December 7, 2008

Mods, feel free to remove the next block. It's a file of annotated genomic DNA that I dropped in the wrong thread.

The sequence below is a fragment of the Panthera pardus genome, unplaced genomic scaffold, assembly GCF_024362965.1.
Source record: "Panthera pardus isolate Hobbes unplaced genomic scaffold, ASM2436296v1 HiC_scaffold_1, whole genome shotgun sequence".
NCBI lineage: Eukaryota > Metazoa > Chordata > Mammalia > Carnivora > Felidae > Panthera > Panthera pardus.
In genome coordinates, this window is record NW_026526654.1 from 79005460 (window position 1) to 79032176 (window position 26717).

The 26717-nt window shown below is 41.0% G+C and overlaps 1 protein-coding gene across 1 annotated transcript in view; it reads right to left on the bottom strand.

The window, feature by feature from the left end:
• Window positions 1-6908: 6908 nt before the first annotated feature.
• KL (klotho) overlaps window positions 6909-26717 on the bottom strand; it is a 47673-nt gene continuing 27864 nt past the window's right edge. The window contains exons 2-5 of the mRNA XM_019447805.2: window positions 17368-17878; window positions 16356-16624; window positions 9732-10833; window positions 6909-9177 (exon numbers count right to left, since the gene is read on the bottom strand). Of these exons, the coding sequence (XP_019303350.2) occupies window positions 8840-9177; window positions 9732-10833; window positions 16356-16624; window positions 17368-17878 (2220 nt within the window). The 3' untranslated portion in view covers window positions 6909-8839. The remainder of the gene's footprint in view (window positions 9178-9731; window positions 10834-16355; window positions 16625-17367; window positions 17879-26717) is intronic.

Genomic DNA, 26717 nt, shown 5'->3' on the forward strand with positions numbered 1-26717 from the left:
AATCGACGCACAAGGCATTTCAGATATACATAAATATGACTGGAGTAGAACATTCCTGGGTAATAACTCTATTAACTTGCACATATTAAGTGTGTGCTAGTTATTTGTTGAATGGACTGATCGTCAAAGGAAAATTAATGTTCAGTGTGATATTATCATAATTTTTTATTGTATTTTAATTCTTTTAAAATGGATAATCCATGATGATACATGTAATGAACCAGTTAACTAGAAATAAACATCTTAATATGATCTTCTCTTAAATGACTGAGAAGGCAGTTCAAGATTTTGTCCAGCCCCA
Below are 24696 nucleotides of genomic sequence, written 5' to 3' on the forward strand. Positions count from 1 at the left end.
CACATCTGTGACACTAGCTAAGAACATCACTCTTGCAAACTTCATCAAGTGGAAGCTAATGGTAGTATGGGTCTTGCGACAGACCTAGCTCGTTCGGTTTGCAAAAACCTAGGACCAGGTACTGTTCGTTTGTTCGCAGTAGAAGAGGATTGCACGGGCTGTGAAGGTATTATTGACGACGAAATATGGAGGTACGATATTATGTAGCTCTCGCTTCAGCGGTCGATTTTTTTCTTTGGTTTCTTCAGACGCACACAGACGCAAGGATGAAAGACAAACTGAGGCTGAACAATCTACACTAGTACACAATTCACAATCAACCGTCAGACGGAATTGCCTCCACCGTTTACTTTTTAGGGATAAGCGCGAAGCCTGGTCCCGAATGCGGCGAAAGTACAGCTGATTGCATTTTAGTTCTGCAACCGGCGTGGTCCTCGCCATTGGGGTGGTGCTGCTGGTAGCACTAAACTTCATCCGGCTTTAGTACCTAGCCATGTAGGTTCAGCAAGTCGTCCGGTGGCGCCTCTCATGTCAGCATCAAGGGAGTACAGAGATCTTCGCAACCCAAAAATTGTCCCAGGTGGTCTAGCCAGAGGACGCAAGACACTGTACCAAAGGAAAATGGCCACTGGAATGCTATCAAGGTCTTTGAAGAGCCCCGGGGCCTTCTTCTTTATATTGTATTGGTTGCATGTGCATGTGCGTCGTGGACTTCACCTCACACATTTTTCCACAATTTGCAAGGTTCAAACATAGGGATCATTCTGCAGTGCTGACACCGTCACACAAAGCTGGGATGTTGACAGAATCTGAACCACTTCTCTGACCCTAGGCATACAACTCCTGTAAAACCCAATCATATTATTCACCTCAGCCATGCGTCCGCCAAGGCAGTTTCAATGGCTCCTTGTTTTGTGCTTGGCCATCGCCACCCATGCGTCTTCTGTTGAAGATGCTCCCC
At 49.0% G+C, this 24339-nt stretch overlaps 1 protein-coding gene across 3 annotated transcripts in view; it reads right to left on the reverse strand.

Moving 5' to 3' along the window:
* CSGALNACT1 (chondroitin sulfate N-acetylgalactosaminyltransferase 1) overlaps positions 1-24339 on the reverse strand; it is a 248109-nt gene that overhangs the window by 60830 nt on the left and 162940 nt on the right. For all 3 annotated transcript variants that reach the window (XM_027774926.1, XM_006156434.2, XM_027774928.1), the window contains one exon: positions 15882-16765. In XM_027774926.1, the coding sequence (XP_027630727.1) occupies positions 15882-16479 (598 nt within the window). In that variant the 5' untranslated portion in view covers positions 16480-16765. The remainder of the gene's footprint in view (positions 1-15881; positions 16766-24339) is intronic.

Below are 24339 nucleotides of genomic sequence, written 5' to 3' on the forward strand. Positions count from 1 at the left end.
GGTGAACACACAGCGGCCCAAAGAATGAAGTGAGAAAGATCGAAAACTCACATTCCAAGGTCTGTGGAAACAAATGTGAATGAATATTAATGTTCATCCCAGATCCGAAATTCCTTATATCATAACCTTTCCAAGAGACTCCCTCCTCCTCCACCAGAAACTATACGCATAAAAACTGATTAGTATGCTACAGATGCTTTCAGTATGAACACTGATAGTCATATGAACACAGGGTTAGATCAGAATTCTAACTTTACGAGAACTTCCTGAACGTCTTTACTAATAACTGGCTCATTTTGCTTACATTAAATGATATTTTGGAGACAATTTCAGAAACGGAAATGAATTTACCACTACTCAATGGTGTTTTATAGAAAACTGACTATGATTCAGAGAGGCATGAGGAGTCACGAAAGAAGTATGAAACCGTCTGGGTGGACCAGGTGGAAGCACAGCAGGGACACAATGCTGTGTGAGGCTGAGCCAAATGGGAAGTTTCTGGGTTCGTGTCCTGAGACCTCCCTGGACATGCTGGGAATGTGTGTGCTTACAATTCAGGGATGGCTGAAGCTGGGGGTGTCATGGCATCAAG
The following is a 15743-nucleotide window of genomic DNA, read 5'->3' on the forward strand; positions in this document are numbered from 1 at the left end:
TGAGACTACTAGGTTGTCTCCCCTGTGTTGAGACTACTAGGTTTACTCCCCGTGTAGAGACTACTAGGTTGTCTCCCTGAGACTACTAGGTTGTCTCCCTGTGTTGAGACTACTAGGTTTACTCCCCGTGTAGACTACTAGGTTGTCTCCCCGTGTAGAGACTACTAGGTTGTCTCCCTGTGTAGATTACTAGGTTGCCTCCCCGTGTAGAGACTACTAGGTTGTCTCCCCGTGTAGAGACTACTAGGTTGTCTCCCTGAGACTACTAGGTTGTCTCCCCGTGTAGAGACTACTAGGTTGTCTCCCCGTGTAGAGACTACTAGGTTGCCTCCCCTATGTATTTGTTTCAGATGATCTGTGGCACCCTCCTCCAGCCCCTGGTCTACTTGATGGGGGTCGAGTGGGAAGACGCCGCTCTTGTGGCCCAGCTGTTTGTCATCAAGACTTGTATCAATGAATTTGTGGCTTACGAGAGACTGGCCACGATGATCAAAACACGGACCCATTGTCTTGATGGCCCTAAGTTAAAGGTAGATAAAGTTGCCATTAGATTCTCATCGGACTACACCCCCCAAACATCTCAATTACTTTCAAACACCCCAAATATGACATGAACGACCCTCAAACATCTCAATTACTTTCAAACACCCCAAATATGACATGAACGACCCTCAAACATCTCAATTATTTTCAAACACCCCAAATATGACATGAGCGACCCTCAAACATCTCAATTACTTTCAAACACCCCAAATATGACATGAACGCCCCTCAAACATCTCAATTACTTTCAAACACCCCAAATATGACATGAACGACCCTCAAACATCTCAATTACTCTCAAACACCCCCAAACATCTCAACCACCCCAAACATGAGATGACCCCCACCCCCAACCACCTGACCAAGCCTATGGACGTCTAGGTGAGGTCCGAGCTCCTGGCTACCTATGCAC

Part of the requirement for cooking school is to complete approximately 24 hours of internship at the school. The Sunday brunches, held the first and third Sundays of each month, are the typical way to meet this requirement. I had already worked two events so this was the final one for me. I arrived at 7:00 AM for the 8 hour day. I was given a variety of assignments from slicing bread to dicing fruits and vegetables, slicing and cooking potatoes, cooking bacon, and cracking lots of eggs for omelets. By 10:00 assignments were given out and I was assigned to the “front”. The internship consists of working both in the kitchen and in the “front”, the dining room. Working in the dining room gives the culinary student an idea of how diners receive their food and the importance of temperature, plate presentation, and timing. Working with the line and waiting on the customers is a real education for a future chef. I understand the rationale, but still felt a little strange waiting on tables. You see, I once worked as a waitress in my parents’ restaurant, Mr. Ed’s, in Seaside, California, 1971-74. I also worked at Denny’s and the Officer’s Club at Reese Air Force Base, Texas. These jobs inspired me to get college degrees! I did not want to wait tables ever again, so here I found my mature self smiling and greeting customers and pouring water and tea. It was what you might call a humbling experience. The customers realize we are all chefs in training so they are mostly good sports, however I did get a little testy inside when one man made a comment about being sure to keep his ice tea full. It reminded me of all those customers at Denny’s demanding more coffee years ago, a PTSD flashback (Post Traumatic Stress Disorder). All was well and I managed to get through the brunch service without tripping and spilling food. There was a record number of customers that day, around 80, and the clean up was hard. That’s another part of this experience–cleaning up, doing dishes, sweeping and mopping floors. To think, I paid $2800.00 to sweat in a hot kitchen, wash and dry dishes, and do floors. Well, no one twisted my arm to enroll in this school and I’ll have to admit I have learned a lot and enjoyed it for the most part. (I will never enjoy the clean-up)